Linked by Thom Holwerda on Mon 18th Feb 2013 21:18 UTC
Microsoft "Although Bill Gates stepped away from his day-to-day role at Microsoft nearly five years ago, he still keeps a close eye on the company he co-founded - and he isn't always happy with what he sees. During a recent interview broadcast this morning on CBS This Morning, the Microsoft chairman was asked by Charlie Rose whether he was happy with Steve Ballmer's performance as chief executive. Noting that there have been 'many amazing things' accomplished under Ballmer's leadership in the past couple of years, Gates said he was not satisfied with the company's innovations." It's impossible to deny by this point that Microsoft hasn't done well in mobile. It would be more surprising if Gates had denied it.
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RE[3]: integration
by Laurence on Tue 19th Feb 2013 16:51 UTC in reply to "RE[2]: integration"
Laurence
Member since:
2007-03-26

No, XNA was toolkit for building games on Xbox and Windows.

...and Windows Phone. Which is what I said.

One Visual Studio project, one toolkit and one code base for all 3 platforms.

Granted you needed some custom code per platform within the project and granted it wasn't "compile once run everywhere", but it was still aiming to unify the aforementioned platforms.

It's a real shame Microsoft killed it; it was the only thing I liked about Windows Phone.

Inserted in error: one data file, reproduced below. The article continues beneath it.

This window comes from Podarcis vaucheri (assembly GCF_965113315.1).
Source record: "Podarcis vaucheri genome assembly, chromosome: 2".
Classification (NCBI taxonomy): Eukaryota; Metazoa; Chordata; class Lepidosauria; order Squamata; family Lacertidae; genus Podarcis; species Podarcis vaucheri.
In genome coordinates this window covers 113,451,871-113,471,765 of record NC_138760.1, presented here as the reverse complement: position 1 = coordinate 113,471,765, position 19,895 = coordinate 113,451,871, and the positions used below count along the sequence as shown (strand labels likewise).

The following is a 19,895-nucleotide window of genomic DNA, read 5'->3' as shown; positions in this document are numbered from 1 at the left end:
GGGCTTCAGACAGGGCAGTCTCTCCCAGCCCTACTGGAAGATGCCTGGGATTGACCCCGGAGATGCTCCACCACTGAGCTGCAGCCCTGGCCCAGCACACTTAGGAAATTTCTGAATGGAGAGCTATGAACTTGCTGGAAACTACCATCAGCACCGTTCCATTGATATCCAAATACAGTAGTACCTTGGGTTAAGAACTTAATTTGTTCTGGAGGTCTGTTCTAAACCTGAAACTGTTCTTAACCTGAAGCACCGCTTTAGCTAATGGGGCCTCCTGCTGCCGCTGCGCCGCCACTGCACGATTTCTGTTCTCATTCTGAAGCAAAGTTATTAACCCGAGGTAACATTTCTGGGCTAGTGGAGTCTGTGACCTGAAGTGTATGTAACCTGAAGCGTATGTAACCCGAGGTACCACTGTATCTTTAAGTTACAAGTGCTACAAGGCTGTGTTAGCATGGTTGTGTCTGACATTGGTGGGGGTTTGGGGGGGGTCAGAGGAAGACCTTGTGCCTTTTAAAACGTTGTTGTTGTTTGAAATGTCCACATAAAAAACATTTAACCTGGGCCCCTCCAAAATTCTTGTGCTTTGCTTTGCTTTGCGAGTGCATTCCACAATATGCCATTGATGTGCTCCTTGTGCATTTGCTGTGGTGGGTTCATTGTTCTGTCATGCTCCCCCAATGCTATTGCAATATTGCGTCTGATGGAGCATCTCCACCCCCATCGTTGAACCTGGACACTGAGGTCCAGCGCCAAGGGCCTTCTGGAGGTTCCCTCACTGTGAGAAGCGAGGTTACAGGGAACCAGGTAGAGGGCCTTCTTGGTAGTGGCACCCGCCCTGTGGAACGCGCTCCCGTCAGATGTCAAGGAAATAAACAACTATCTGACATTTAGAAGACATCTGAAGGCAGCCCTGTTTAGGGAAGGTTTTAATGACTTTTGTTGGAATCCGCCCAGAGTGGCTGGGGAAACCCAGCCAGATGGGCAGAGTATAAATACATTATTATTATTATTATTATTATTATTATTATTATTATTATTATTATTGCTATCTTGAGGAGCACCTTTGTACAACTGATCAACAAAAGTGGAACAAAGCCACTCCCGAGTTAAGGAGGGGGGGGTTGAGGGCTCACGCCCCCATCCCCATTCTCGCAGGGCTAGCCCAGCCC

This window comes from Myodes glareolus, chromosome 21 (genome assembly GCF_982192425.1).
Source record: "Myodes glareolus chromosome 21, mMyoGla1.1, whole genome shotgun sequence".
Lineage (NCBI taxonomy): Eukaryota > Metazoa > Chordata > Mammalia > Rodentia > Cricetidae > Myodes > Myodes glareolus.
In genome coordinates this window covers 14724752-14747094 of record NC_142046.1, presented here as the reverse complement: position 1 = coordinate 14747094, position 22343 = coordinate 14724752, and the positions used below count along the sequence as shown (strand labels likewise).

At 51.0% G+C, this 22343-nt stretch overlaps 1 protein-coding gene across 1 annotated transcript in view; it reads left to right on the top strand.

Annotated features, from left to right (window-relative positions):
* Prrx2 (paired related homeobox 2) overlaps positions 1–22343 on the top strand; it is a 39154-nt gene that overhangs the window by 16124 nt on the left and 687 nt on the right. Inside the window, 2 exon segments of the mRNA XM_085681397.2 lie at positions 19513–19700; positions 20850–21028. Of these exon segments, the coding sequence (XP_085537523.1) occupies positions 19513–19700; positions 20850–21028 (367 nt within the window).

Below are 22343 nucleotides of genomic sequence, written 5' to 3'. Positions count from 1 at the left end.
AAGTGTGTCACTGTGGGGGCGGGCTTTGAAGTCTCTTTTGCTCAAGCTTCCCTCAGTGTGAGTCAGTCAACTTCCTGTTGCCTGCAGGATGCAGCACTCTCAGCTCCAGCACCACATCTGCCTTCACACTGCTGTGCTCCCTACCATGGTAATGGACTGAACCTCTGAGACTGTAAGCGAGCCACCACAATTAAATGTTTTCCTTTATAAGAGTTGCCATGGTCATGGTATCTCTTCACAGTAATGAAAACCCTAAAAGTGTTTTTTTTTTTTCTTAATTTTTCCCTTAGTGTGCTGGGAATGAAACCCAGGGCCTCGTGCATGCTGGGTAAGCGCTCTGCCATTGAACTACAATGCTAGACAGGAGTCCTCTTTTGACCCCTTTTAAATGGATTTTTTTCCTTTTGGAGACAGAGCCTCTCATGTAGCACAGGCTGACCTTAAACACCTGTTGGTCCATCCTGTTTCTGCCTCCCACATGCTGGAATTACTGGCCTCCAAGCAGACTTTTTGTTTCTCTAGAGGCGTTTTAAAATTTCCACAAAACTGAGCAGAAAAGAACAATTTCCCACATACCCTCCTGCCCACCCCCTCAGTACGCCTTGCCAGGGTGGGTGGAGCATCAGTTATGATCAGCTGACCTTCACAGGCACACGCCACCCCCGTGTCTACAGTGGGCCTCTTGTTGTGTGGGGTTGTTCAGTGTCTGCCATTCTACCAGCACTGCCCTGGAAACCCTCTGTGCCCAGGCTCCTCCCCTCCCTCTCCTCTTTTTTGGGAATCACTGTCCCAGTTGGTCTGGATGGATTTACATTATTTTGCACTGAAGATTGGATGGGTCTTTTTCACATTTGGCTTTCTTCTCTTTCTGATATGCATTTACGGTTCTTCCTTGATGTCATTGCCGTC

Reply Parent Score: 2

RE[4]: integration
by Nelson on Tue 19th Feb 2013 17:47 in reply to "RE[3]: integration"
Nelson Member since:
2005-11-29

"No, XNA was toolkit for building games on Xbox and Windows.

...and Windows Phone. Which is what I said.

One Visual Studio project, one toolkit and one code base for all 3 platforms.
"

Its three Visual Studio projects, wrestling with always having to wait for a shitty content pipeline which was conjoined at the hip with the particular version of VS (2008 at first, then 2010 which its stuck at) and being a second class citizen on Xbox.

While XNA has undoubtedly left a void where it used to be, but XNA was never really any good anyway.

Reply Parent Score: 3

RE[5]: integration
by Laurence on Tue 19th Feb 2013 17:57 in reply to "RE[4]: integration"
Laurence Member since:
2007-03-26

Ahh I see.

Thank you for the correction ;)

Reply Parent Score: 2

RE[4]: integration
by lucas_maximus on Tue 19th Feb 2013 18:15 in reply to "RE[3]: integration"
lucas_maximus Member since:
2009-08-18

It was a toolkit for games rather than a unifying framework.

But yes it was available for all platforms. Nelson probably knows more than I because I have never used it in Anger.

Reply Parent Score: 3

RE[5]: integration
by Nelson on Tue 19th Feb 2013 19:12 in reply to "RE[4]: integration"
Nelson Member since:
2005-11-29

This is basically what happened with XNA:

- XNA comes out. Its better than MDX (Managed DX) but its pretty much panned for being weird and not as pretty as it could be. Remember, XNA came out I think a little bit prior to .NET3 coming out. I was actually wrong before, it was annoying to use on VS2005, 2008, and 2010. I hate their damn customized IDE.

- XNA stagnates with not many fixes or advances. Some bones are thrown to us devs here and there. XBLIG placement is still awkward, the Creators Club was terrible and the approval process took fucking forever.

- A lot of time passes.

- Microsoft takes XNA away from us in Windows 8 and WP8. Developers seemingly forgot how much they hated XNA because they got so used to it, but are now up in arms.

It was never a good framework at all. If Microsoft dropped it I hope it is because they're working on something better.

Xbox needs an app store. Maybe this will all tie into that. Hopefully. Xbox has the potential to disrupt gaming and do for games what the phone app stores did for normal software development: Democratize it.

Reply Parent Score: 4